Wednesday, March 2, 2011

The Agency Six

In case you haven't heard, mes auteurs, the last Big Six holdout on the agency model—Random House—has capitulated. Effective this month, their e-books are now being sold under the new pricing system.

What does this mean for you, gentle readers?

As Consumers

It means two major things: one, you'll likely be able to purchase Random House's titles directly from the iBookstore, and not exclusively through a third-party app like the one Amazon has for the Kindle; and two, you may be paying slightly more for your e-books.

As you may recall from my earlier post on the subject, the agency model treats the retailer as a middleman making a commission, not as a vendor setting his or her own price after purchasing goods wholesale. This means that rather than buying an e-book from the publisher at a predetermined discount and selling it to you at however low a price they want, retailers must now sell Random House's e-books at the publisher's price, keeping a 30% cut for themselves and sending the remainder to the publisher.

Many have speculated that this move is likely fueled by Apple's unveiling of the long-awaited iPad 2 (you can follow the event live here). If this is the case (and I don't know if it is, since the involved parties aren't commenting to the media), it would seem to betoken a certain amount of faith in Apple's business model.

As Authors

Again, this is pure speculation, but I imagine e-book royalties may be affected by this move. And not just for those of you with Random House book deals: now that the world's largest trade book publisher has signed off on the agency model, I imagine a slew of smaller publishers will follow suit. If any of you, gentle readers, know more about this than I do, please feel free to educate me/your fellow readers in the comments.

I'm also curious to see how this vote of confidence in the Apple program influences iBookstore sales. Should Apple eventually sport e-sales figures on par with those of Amazon, I think the increased competition could speed up the shift toward market parity (that is, equal dollar sales of physical and electronic books). My current guess is that 2011 will see e-books top 10% of the overall market, and that 50% of the market will comprise electronic books by the middle of 2014.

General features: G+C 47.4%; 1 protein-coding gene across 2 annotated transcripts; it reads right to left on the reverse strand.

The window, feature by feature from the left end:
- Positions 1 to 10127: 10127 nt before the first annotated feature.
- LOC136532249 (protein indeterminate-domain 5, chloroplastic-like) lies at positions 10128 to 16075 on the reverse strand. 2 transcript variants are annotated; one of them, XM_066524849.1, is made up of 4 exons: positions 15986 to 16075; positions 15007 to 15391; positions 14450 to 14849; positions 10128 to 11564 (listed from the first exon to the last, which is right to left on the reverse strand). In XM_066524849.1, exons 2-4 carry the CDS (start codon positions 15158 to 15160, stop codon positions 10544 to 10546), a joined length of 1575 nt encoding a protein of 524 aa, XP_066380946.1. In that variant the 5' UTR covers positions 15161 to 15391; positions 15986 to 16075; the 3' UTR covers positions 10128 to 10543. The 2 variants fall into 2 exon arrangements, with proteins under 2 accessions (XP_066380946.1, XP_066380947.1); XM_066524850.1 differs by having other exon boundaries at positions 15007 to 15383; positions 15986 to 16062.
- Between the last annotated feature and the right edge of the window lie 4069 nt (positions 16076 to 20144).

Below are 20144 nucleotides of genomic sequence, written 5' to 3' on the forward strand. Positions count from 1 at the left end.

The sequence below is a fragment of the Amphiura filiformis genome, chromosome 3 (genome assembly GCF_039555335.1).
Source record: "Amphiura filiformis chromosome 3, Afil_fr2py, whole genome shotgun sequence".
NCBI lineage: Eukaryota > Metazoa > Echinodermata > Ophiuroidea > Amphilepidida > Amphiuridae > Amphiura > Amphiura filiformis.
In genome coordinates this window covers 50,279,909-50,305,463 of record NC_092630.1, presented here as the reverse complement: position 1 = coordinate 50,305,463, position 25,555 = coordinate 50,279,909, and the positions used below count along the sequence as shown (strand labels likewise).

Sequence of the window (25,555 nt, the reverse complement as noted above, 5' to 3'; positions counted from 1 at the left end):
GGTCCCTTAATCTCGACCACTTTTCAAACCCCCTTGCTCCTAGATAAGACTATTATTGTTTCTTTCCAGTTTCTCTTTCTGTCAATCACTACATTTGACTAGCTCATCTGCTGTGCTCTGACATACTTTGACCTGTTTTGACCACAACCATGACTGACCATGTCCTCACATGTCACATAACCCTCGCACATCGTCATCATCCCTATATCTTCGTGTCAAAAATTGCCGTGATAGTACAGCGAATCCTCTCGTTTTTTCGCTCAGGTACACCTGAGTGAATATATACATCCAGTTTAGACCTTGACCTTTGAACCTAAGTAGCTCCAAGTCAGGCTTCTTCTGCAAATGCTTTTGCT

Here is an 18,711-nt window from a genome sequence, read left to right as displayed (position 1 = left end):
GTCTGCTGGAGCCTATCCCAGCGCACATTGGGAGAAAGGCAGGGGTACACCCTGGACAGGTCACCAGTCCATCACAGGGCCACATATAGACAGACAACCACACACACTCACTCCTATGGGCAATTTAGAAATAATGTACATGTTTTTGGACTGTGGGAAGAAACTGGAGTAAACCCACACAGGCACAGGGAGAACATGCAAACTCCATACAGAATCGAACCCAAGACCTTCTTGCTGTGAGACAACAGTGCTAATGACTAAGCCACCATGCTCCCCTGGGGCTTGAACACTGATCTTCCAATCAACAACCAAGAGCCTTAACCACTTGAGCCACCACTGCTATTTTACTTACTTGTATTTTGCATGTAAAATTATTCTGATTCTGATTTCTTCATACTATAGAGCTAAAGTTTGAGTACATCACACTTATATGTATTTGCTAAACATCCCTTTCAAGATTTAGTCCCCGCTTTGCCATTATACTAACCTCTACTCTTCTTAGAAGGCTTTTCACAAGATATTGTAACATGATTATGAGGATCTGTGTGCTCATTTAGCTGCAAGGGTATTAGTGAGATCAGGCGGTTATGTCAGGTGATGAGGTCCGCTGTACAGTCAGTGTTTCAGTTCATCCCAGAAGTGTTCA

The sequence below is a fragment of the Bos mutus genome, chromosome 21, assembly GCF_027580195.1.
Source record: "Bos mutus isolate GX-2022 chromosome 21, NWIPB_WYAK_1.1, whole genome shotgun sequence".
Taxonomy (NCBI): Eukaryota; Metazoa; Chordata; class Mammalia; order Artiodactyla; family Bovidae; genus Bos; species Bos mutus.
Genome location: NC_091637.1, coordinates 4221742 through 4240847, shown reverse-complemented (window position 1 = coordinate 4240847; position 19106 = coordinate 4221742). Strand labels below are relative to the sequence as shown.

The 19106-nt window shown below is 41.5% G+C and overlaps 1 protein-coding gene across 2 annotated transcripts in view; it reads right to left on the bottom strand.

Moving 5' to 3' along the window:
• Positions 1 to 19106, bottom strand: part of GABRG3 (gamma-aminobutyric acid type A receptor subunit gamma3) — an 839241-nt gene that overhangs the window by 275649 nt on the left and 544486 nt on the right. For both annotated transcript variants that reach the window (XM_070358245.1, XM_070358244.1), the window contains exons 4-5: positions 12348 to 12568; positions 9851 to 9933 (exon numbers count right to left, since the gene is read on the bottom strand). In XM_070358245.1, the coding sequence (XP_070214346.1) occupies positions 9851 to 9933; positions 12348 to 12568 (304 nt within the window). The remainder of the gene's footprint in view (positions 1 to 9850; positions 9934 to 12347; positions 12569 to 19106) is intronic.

Finally, I imagine Amazon is unhappy about this, since it seriously undercuts their ability to set prices in the industry. However, they, too have not officially commented (as far as I know).

What do you think, mes auteurs? And more importantly—are you getting a second generation iPad?


  1. This is insane. Ten years ago we'd have laughed at the idea... But the industry is certainly not the same as it was 10 yrs ago.

    You knew it was only a question of time before Random House jumped on board.

  2. No on the iPad (happy with my NOOKcolor). When my first books were published with a major e-publisher, the only place you could get them was via the publisher's site. When they decided to expand to Amazon, the pricing was suddenly out of the publisher's control. (IMHO, not a bad thing at the time, because the publisher set a ridiculously high price which Amazon dropped to $9.99)

    As a reader, I draw the line at anything over mass market paperback prices for my e-books. As an author, I sell my back list books for $2.99 and am content with the royalty percentage there.

    Terry's Place
    Romance with a Twist--of Mystery

  3. and two, you may be waiting for the price to drop before you buy your e-books.

    Fixed that for you.

    Finally, I imagine Amazon is unhappy about this, since it seriously undercuts their ability to set prices in the industry.

    I still contend Amazon already won that battle. I won't buy an ebook priced over $9.99.

  4. I agree with Joseph--for me, the price point is set. I won't buy an ebook over $9.99. In exchange for a lower price, I'm giving up the ability to resell the book or loan the book to a friend, or even be able to use the book if I move to a different reading device. The fact that in some cases I could pay MORE for this than a paperback is ridiculous.